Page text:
LETICIA, Colombia－The use of a COVID-19 vaccine developed by the Chinese biopharmaceutical company Sinovac Biotech has helped reinvigorate tourism in southern Colombia.
The ease of handling and administering of the shots has made them popular in the Amazonian area of Colombia, which is home to popular tourist destinations during end-of-year holidays.
Such is the case of Puerto Narino in the department of Amazonas, known for its lack of infrastructure, isolation and its numerous indigenous communities.
The Sinovac vaccine has led to low incidence of COVID-19 infections in both this municipality as well as in the rest of the department of Amazonas, offering a glimpse of hope for tourism.
"While in 2019 we had 101,000 tourists staying in the department of Amazonas, in 2020 we had only 23,000 tourists, between nationals and foreigners," said Adolfo Sarmiento Manchola, an administrative official at the Amazonas Department of Tourism and Culture. "This is because at that time we still did not have any vaccine against COVID-19.
"That year was really fatal for tourism entrepreneurs and for commerce in general."
After the Sinovac vaccine arrived in March, a huge vaccination campaign began in the municipalities of Leticia and Puerto Narino, the two largest towns in the department, which resulted in a rapid fall in serious complications from the illness.
"Between February and March many people died in the department," Sarmiento said. "Every day four or five ambulance flights departed carrying intubated people to the interior of the country, since (intensive care) services could not be provided here.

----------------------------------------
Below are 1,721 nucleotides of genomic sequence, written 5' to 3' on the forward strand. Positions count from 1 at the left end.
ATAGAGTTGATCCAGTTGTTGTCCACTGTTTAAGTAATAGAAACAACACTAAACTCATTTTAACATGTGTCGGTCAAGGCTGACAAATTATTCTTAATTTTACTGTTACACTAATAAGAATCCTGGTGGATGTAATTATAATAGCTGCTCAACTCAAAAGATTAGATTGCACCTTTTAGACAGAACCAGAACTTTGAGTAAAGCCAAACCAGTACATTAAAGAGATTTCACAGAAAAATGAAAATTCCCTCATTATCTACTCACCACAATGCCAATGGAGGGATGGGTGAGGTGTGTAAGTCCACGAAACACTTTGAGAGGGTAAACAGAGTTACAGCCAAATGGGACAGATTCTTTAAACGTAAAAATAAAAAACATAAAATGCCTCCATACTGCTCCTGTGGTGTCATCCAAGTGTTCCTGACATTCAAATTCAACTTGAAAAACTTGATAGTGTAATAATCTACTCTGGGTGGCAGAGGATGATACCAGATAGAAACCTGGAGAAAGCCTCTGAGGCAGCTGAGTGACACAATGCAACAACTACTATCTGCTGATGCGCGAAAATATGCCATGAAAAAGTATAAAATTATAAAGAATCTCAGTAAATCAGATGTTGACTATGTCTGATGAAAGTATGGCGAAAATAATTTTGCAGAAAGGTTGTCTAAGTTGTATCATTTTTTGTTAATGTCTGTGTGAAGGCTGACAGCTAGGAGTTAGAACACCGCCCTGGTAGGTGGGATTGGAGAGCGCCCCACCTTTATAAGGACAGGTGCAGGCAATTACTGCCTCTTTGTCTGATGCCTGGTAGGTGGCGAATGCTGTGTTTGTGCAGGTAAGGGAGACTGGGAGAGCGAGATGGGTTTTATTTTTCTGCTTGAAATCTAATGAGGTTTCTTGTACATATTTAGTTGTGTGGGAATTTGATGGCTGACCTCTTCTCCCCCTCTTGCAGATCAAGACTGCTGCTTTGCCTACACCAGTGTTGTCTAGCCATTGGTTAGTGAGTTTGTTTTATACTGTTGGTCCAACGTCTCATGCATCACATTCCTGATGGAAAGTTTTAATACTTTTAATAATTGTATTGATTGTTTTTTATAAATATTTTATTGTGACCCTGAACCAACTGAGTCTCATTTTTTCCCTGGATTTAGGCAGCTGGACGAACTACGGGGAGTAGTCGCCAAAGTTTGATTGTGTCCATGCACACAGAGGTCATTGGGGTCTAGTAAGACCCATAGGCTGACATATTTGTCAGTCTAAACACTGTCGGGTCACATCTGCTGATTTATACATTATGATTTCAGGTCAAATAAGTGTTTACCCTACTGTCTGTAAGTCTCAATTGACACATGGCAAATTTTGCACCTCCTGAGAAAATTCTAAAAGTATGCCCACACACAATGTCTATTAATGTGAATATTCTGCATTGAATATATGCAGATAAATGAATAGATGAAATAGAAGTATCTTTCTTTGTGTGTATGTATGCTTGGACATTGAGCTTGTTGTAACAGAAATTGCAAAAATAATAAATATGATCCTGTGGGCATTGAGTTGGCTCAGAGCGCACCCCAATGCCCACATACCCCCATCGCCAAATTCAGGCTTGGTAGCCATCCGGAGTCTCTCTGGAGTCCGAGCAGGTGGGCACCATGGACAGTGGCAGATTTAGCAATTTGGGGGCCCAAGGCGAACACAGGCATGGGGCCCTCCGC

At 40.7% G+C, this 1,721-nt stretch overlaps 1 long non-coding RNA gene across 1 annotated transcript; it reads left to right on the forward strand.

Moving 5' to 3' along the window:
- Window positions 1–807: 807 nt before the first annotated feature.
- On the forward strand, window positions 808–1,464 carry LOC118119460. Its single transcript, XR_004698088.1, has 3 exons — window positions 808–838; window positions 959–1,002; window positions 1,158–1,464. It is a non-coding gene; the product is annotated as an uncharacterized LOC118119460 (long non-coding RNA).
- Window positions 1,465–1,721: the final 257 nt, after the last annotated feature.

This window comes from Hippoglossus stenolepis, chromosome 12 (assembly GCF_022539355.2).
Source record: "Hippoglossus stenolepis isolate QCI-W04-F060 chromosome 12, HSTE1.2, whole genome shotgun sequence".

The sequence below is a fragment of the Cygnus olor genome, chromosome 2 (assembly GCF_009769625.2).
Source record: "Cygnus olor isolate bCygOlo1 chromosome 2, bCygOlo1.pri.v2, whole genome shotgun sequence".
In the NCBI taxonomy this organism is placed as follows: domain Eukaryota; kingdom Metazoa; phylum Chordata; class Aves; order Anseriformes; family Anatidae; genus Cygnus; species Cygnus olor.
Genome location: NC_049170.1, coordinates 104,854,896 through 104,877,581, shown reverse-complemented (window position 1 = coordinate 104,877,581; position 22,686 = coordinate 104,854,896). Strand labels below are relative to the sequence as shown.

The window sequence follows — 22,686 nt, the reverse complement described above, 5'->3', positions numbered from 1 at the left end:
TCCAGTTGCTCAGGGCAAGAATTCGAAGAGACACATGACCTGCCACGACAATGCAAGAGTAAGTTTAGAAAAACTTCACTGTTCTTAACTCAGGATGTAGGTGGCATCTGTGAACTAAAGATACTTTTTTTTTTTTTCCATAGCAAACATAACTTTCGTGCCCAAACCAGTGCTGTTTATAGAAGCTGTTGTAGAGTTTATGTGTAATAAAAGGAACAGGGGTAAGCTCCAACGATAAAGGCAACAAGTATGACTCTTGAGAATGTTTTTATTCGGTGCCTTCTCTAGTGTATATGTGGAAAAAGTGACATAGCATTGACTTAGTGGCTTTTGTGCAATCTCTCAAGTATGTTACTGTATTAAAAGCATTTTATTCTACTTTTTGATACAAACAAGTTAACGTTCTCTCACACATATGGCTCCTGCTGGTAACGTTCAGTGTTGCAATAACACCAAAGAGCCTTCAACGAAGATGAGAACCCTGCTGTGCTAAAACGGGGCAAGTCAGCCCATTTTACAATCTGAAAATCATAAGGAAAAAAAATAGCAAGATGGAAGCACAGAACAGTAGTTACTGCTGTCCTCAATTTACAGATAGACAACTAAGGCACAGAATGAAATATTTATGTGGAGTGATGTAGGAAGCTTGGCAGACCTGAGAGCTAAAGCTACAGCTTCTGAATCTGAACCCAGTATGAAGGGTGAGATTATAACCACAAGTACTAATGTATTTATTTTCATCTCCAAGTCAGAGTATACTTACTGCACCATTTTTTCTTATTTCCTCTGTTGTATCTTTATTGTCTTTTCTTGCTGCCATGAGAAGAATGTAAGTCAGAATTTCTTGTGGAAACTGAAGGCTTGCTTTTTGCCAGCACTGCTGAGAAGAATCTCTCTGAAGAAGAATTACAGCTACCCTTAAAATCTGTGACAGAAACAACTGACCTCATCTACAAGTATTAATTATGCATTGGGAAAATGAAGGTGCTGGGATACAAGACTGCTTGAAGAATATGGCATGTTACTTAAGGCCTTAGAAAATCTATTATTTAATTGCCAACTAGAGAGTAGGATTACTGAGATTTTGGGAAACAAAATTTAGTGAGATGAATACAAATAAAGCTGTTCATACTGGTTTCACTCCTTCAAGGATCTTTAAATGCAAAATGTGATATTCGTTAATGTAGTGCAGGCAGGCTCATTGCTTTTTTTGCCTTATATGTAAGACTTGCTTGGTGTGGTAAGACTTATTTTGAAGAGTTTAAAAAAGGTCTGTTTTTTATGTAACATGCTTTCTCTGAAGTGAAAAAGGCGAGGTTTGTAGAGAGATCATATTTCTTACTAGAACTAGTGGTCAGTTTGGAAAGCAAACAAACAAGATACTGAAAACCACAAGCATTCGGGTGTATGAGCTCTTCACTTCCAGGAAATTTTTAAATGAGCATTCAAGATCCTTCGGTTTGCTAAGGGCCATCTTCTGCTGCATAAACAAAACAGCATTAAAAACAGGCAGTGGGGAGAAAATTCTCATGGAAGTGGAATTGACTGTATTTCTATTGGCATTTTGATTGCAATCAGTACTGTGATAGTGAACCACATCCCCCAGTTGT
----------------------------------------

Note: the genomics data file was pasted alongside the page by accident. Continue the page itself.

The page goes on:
'A true blessing'
"The Sinovac vaccine was a true blessing. With its arrival, infections, deaths and the obligation to refer patients to the interior of the country decreased. With all this, tourists also began to arrive … as it (the department) has more than 70 percent of its population immunized."
Those in the tourism industry also pointed to the benefits that Sinovac vaccine has brought to their sector after the department suffered 14 months without tourist activities due to the closure of Leticia Airport.
"With the appearance of the Sinovac vaccine in the department, we saw the possibility of creating an epidemiological cordon, since our population is relatively manageable for this purpose, and thus we were able to open the door to tourists again," said Rafael Clavijo, manager of the Mundo Amazonico ecological park in Leticia.
"In a few months Leticia and the other municipalities of Amazonas reached a high percentage of vaccination with Sinovac. This generated confidence in the population and allowed us to resume the activities that today, with our high season coming in January, are reaching the figures that we had before the pandemic."
The most recent report from the Ministry of Health and Social Protection shows that by Thursday 99,503 vaccine doses had been administered in the less populated Amazonas Department, with a total of 61,722,515 doses for the whole country.